Putting my chopped potato cubes, diced onion and garlic ( again, all in the chopper ) into a very hot pan with 2 tablespoons of hot olive oil swirled around to coat the pan. I cook on high heat to get a good brown and stir or shake the pan to get a good even crust. Add seasoning to taste ( I like paprika, chili powder, black and white pepper from the grinder and a bit of cayenne to taste.)  After the outside has a bit of color, I turn down the heat to about halfway add a tablespoon of butter and let the potatoes sit and cook through for about 8-10 more minutes, getting a nice crust in the process. about a minute before the potatoes are done, I sprinkle in a healthy dose of fresh grated Parmesan cheese to stick it all together.
These work well for me, but different pans and ovens may give different results (another key to good cooking – good pans) the best advice I can give you is: experiment, and write down what works for you. Bon appetit!

Most Versatile Non-Recipe Ever: Roasted Veggies

For the inaugural post on this brand-spankin’ new blog, it made sense to share the latest manifestation of my main source of sustenance: the throw-everything-left-laying-around-the-kitchen-into-a-really-hot-oven recipe.  The components of this mixture are based entirely on the season, what I find at the green market, and sales at the grocery store. Usual suspects include some kind of squash, something green, and a variety of root vegetables.  Eaten as omelet/fritatta filling, in soups, or in grain or green based salads, this mix is the base for nearly every meal I eat for the following several days.  Flexible, seasonal, economical, easy, healthy and delicious… in short, Ideal.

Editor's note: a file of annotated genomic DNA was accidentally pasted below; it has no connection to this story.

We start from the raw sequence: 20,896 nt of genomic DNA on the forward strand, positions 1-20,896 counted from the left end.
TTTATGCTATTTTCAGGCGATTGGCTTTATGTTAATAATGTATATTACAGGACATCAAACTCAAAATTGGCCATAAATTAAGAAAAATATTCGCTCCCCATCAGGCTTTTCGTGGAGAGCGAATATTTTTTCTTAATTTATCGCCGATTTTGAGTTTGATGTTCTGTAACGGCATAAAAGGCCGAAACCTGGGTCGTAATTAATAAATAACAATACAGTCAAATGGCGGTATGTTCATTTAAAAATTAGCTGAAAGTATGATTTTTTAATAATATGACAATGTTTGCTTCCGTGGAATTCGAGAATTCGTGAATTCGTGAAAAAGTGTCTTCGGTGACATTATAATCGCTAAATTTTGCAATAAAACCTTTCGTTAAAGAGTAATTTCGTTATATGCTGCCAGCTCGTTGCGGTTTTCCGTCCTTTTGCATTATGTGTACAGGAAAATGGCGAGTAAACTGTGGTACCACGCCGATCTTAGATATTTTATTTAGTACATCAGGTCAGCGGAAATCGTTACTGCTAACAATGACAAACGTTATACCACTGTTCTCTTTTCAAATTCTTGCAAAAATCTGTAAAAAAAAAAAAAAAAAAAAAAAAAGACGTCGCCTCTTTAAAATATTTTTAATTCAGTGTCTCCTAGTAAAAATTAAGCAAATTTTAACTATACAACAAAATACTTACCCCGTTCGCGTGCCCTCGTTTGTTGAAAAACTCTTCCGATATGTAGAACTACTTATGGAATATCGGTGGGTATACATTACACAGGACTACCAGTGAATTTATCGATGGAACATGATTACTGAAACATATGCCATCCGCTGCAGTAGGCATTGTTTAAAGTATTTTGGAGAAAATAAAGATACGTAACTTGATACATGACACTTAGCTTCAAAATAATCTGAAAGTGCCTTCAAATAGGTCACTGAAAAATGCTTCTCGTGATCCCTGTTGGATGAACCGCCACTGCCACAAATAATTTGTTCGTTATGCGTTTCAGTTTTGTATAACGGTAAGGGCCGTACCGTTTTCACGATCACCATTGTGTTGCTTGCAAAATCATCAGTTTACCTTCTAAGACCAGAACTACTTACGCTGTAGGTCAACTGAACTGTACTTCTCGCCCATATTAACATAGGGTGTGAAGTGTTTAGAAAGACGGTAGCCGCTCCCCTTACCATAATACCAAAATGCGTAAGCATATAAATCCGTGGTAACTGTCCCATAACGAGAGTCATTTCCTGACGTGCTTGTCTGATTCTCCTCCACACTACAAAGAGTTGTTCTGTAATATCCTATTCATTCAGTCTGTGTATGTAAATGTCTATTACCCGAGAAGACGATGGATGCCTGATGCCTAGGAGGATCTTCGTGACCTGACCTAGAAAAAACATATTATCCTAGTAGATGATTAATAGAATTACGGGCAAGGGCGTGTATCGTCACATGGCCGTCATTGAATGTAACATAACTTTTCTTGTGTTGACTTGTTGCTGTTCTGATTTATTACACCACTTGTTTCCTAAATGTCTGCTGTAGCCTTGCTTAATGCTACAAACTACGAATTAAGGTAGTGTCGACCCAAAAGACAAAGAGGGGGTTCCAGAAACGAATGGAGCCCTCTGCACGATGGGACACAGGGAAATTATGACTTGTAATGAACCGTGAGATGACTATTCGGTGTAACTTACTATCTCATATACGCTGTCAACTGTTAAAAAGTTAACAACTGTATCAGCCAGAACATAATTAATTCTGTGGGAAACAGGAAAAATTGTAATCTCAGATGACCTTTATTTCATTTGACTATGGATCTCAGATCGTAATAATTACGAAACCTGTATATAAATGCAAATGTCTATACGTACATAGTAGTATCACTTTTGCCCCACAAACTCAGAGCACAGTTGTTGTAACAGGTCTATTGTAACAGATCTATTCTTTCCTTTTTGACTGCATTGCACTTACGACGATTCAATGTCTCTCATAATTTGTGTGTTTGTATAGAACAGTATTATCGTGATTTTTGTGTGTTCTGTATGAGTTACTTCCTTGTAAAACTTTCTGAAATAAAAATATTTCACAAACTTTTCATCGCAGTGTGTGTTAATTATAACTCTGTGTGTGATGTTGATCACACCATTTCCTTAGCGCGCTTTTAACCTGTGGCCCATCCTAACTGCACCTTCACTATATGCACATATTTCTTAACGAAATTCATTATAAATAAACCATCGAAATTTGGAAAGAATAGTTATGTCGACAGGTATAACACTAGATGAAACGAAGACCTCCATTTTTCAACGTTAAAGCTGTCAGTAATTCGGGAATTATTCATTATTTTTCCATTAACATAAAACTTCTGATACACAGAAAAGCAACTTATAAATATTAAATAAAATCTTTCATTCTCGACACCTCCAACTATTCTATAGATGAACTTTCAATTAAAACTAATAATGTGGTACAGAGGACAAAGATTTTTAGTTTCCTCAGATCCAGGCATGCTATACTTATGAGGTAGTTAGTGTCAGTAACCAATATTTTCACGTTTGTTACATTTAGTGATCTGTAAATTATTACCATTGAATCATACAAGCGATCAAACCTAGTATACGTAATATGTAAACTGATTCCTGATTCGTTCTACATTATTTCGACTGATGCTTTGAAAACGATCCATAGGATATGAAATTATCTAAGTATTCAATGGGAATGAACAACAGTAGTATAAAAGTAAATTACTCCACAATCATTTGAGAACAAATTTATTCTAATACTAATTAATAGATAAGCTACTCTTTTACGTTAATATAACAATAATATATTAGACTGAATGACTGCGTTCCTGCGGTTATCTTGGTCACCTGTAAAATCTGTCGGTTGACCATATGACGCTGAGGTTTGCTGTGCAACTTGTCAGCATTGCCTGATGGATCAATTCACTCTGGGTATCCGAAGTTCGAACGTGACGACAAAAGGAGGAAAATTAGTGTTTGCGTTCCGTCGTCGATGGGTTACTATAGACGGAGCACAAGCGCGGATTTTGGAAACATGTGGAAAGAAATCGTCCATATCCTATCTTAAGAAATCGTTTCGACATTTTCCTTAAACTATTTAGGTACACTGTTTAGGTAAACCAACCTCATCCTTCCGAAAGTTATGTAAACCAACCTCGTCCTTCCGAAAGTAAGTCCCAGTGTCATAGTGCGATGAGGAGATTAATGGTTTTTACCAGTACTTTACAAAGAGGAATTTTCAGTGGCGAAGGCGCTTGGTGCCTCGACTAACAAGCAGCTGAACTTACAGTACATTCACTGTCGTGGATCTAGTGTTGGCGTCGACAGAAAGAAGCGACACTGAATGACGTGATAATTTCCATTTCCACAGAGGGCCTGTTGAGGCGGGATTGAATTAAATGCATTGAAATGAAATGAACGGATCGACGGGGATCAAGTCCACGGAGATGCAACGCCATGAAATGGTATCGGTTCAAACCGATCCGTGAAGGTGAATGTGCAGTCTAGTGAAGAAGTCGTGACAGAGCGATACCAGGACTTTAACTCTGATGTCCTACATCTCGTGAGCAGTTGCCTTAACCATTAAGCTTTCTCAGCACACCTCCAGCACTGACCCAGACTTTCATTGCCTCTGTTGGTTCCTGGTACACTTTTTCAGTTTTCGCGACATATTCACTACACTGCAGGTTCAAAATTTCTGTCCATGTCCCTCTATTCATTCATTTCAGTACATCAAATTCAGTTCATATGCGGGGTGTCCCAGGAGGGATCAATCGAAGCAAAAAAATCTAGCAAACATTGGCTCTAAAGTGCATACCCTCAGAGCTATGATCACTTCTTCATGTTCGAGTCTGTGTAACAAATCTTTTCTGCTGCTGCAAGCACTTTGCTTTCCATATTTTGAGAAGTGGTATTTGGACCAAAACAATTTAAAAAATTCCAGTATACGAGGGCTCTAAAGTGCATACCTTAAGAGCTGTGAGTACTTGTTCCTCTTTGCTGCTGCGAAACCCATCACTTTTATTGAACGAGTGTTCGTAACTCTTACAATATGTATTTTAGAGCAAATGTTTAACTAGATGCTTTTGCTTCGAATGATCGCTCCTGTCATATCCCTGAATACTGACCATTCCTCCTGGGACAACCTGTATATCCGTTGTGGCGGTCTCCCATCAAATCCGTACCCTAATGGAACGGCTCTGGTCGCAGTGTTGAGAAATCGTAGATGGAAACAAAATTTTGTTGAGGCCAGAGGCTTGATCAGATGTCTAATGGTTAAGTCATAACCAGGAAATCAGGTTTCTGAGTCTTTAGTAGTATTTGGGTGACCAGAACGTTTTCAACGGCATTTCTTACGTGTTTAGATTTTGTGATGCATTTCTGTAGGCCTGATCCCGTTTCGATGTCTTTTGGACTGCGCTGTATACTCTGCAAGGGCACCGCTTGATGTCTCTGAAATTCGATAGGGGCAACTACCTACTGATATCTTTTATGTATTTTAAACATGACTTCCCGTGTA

Potential Ingredients:

butternut squash, acorn squash, zucchini

bell peppers, onion, broccoli, brussels sprouts, asparagus, mushrooms

sweet potatoes, Yukon Gold potatoes, carrots, beets, turnips, parsnips

Herbs (preferably fresh, but dry will do: thyme, rosemary- be creative!)

Olive oil

Vinegar, citrus juice, or wine

Method:

Heat oven to 450°

Prepare the veggies: wash, peel, trim, and cube/cut into bite-sized pieces

Toss with a glug of oil, vinegar, seasonings

Spread on foil-lined sheet pans for easy clean-up

Roast until tender